Last week, a young man walked into the Emanuel African Methodist Episcopal Church in downtown Charleston, South Carolina and opened fire on the congregation. Nine people died that day from what was later revealed to be a racially motivated hate crime by the 21-year-old Dylann Roof—the most recent in a rising wave of mass shootings in the United States.

This pattern of excessive gun violence stirs endless debate about what brings about this unique form of American Exceptionalism. Why is it that the United States stands out? What are the key cultural, political, and economic features that make us so prone to grab our (readily accessible) guns, walk out into public places and kill our fellow citizens? For the good people of Charleston there is an additional question lingering in the public psyche, what is going to be needed for us to get beyond the long history of racism that continues to plague our society to the present day?

These are questions for the field of cultural evolution. They are exactly the kinds of practical considerations that the newly forming Society for the Study of Cultural Evolution (SSCE) will address. Few people know that a mature science exists to explain how societies become the way they are and how the process of social change actually works. The SSCE is not yet in place so there is at present no authoritative body of expertise we can go to for answers when mass shootings take place.

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So how might an SSCE panel (like a medical review board or expert committee from other sciences) respond to a crisis like the wave of mass shootings? It would be comprised of researchers in fields like cultural psychology, evolutionary biology, and political history—so there would be guidance regarding the way social norms are established in a society, where the human tendencies for tribal behavior come from in our evolutionary history, and why certain models of governance are unable to respond to problems when their structures are ill-suited to the task at hand.

These kinds of insights would tell us that our polarized, two-party political system is too divided around racial “wedge issues” and too corrupted by special interests like the gun lobby to be capable of delivering sensible gun laws (even when the majority of Americans want them). They would help us understand how economic conditions and media reporting influence how people think about race as a tribal identity. Historic patterns of prior violence passed down through the decades would be acknowledged for the role they play in creating the conditions for this kind of event to be “selected for” by present-day culture.

In other words, mass shootings are a problem that cultural evolution can help us solve. They arise through evolving patterns of social history that can only be explained with an integrated perspective that combines all levels of social change—from the inner workings of the human mind through to the large-scale governing structures that guide our political lives.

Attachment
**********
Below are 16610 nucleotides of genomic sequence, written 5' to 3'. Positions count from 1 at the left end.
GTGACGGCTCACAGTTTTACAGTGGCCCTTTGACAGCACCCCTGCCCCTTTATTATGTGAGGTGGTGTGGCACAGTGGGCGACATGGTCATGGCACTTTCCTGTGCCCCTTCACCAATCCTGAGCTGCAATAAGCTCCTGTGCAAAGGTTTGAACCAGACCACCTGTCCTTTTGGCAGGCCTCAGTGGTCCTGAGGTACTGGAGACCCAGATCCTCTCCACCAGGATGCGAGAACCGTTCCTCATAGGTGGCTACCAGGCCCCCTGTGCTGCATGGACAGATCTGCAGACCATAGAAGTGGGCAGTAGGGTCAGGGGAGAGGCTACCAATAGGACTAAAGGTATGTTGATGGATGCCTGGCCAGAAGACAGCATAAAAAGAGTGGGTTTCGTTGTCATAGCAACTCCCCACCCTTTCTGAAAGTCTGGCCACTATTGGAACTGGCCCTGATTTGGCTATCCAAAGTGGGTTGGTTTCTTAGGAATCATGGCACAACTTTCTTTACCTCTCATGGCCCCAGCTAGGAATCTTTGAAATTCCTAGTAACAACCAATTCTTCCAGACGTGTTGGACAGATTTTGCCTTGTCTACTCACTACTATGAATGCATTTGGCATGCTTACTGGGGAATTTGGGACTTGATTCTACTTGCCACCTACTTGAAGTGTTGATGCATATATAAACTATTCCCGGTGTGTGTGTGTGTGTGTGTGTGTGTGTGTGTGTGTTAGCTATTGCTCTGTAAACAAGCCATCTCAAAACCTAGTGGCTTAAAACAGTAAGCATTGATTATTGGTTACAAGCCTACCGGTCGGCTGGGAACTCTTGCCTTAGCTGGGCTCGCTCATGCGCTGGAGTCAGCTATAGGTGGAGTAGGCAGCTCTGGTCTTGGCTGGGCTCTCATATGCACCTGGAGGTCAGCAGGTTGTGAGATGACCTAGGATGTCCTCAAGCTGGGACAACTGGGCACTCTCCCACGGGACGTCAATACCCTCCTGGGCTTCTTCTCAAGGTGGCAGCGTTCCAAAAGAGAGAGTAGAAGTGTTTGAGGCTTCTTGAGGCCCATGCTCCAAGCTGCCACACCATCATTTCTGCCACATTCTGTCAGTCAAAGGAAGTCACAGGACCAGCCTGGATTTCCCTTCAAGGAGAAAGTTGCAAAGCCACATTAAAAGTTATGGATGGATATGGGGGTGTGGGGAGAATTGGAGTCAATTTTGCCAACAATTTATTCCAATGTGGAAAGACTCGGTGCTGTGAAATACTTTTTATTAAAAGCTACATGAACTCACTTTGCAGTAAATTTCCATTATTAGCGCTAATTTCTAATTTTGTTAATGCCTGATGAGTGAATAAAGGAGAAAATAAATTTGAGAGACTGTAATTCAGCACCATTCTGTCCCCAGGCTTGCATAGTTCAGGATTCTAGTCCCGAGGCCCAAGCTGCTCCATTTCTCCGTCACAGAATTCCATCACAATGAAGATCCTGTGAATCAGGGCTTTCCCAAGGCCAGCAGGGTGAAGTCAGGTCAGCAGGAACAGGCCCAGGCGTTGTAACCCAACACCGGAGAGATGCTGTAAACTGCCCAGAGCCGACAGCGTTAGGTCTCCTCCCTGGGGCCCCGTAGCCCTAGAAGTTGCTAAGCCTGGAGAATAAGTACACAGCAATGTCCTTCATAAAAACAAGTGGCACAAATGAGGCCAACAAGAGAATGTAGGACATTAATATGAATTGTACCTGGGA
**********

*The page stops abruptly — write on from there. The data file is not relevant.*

I won’t presume to have the answer for how mass shootings can be brought to an end. That is beyond the scope of this article. What I hope to convey here is that a body of knowledge already exists that can give us the best hope for finding that answer. You are invited to join us on this learning journey. Become a founding member and help us define the ‘Grand Challenges’ of cultural evolution that the SSCE will attempt to solve in the months and years ahead.

Systematic violence is one promising candidate worthy of making this list of grand challenges. It is my belief that we have all the pieces of information that will be needed—spread out across the many siloes of research in the fields that comprise the study of cultural evolution. What is needed now is a coordinated effort to bring it all together and apply it to the stark problems of the world outside the Ivory Tower where it is desperately needed right now.

Are you with me? Let’s get started.

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Published On: June 24, 2015

Joe Brewer

Joe Brewer

Joe has three bachelors degrees in physics, mathematics, and interdisciplinary studies and a masters in atmospheric sciences. He is a complexity researcher, innovation strategist, experience designer, and serial social entrepreneur who brings a wealth of expertise to the adoption of sustainable solutions at the cultural scale. Among his notable achievements are the creation of an undergraduate degree program in Earth Systems, Environment and Society at the University of Illinois and design of new collaboration protocols for strategic communications among European NGO’s with WWF-UK and Oxfam, Great Britain. He was an active member of the Center for Complex Systems Research from 2001 to 2005, where he studied pattern formation in self-organizing systems. He was a research fellow at the Rockridge Institute in 2007-08 analyzing political discourse in the United States. He contracted with the International Centre for Earth Simulation in Geneva in 2010-11 to help build a globally-focused high performance computing facility dedicated to holistic simulations of the dynamic Earth. His experiences as a social entrepreneur and cross-disciplinary scholar weave together a combination of skills dedicated to open collaboration, interactive design, and empowered civic action for catalyzing change toward greater resilience in our turbulent world.